First Federal Case Involving Female Genital Mutilation in the United States

In the first federal case involving female genital mutilation filed in the United States, two Michigan doctors and the wife of one of the doctors have been charged with performing the banned procedure on two 7-year-old girls.

A 2012 US Centers for Disease Control and Prevention report found that roughly 513,000 women and girls in the United States were at risk of undergoing female genital mutilation, which was more than twice an earlier estimate based on 1990 data.

The World Health Organization considers the procedure a violation of human rights of girls and women.

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Dr. Fakhruddin Attar, 53, and his wife, Farida Attar, 50, were arrested Friday at their medical office in Livonia, Michigan, west of Detroit. They were charged with three federal criminal counts including conspiracy, female genital mutilation and aiding and abetting.

Detroit emergency room physician Jumana Nagarwala, 44, was arrested April 12 and is currently in jail awaiting trial after a federal judge deemed her a flight risk and a threat to the community. The three defendants belong to a “religious and cultural community” that investigators allege practices female genital mutilation on young girls, which is a painful surgical procedure to remove part of the clitoris or clitoral hood to suppress female sexuality.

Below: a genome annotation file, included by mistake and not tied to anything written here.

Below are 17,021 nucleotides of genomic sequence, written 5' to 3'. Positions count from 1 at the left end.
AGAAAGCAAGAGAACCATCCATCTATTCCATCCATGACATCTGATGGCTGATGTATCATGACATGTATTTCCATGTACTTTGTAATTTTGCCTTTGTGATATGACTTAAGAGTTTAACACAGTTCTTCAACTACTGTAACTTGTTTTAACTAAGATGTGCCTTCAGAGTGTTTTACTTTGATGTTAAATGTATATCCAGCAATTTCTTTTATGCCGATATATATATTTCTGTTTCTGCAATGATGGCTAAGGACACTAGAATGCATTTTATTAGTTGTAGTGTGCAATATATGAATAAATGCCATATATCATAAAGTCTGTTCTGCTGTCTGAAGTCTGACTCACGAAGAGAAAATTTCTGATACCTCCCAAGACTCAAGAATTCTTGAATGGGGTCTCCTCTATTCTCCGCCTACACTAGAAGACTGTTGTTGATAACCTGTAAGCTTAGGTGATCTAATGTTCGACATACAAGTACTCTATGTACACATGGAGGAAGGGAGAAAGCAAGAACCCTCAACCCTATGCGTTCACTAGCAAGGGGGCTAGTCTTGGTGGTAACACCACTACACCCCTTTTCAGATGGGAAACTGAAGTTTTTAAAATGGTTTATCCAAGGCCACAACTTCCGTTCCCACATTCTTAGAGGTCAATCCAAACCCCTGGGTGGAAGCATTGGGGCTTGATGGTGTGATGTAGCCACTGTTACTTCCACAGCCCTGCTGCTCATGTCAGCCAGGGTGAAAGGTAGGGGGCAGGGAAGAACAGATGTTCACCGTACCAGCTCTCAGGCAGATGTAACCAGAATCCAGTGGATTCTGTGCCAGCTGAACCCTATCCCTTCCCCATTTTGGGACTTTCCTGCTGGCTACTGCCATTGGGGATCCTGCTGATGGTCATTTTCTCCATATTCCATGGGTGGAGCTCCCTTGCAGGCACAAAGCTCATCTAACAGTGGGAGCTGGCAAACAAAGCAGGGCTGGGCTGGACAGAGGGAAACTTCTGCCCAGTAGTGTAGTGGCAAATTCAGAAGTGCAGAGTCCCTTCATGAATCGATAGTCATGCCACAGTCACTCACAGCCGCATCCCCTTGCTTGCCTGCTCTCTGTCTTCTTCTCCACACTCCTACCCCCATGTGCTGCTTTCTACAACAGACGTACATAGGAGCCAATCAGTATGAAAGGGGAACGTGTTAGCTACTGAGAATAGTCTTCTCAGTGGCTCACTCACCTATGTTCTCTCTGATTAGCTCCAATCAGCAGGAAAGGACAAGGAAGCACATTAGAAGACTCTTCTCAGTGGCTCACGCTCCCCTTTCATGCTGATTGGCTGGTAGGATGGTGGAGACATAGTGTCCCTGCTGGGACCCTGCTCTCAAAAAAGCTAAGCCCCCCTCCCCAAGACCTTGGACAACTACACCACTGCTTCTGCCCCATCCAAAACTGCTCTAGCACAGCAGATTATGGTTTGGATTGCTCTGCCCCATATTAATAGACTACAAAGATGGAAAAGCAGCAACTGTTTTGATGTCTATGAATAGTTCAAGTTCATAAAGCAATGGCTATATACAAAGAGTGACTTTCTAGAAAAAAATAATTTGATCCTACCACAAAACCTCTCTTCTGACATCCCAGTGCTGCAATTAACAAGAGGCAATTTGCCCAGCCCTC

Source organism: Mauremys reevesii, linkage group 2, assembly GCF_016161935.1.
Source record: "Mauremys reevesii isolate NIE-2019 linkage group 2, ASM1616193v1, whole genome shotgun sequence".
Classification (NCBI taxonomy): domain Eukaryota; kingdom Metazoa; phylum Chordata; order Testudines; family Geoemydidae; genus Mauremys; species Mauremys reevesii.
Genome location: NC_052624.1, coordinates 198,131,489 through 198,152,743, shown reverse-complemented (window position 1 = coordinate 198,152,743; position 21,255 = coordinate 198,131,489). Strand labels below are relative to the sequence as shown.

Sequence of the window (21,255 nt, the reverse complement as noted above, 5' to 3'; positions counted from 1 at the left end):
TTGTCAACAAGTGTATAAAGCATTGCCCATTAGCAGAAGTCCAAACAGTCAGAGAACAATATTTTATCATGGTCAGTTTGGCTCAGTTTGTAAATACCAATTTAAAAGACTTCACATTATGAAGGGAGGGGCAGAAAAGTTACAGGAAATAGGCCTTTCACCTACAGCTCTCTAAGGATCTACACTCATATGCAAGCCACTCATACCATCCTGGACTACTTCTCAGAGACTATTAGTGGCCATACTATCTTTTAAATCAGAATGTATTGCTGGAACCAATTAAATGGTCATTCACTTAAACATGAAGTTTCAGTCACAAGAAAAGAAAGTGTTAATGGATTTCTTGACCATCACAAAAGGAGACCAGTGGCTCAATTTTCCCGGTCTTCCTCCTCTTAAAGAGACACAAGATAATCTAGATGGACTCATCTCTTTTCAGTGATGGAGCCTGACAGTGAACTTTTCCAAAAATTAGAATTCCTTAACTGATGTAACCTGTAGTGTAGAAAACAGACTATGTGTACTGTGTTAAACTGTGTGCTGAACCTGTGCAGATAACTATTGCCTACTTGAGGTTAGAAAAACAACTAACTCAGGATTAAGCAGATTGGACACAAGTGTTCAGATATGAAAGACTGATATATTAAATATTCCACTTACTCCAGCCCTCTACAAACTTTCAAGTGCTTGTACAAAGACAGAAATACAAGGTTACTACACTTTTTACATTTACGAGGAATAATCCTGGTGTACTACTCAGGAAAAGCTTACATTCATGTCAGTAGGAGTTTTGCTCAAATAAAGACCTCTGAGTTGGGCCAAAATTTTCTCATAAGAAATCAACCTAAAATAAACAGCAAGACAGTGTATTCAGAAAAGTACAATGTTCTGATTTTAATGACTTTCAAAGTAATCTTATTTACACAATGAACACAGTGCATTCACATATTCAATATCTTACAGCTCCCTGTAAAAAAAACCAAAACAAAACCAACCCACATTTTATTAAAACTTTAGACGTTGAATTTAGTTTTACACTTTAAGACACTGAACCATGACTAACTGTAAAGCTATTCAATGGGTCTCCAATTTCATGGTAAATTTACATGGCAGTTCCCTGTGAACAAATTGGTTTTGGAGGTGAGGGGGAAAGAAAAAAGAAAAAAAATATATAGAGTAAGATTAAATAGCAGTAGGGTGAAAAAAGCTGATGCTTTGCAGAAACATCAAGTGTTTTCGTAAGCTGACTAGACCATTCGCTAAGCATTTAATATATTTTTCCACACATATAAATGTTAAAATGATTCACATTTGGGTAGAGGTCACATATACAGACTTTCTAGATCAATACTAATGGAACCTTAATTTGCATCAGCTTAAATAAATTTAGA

During a court hearing April 17, Nagarwala’s defense attorney, Shannon Smith, told a judge the procedure did not involve cutting and was religious in nature, CNN affiliate WXYZ reported.

Smith argued the procedure is practiced by the Dawoodi Bohra, an Islamic sect based in India, and that the clinic was used to keep procedures sterile, WXYZ reported.

The Detroit Free Press reported from the hearing that Smith said her client removed membrane from the girls’ genital area using a “scraper” as part of a religious practice. The girls’ parents would then bury the membrane in the ground in accordance with their religious custom, Smith said, according to the Free Press account.

The girls, both from Minnesota, later told investigators their mothers said they were going to Detroit for “a special girls’ trip,” according to court documents. According to those court documents:

One girl said they had gone to the doctor’s office because their “tummies hurt” and the doctor had to “get the germs out.”

The second girl said that after the procedure, “she could barely walk, and that she felt pain all the way down to her ankle.”

Both girls said their parents told them not to talk about the procedure. When investigators questioned the parents, one couple described the procedure as a “cleansing” of extra skin. What are your thoughts? Comment below!

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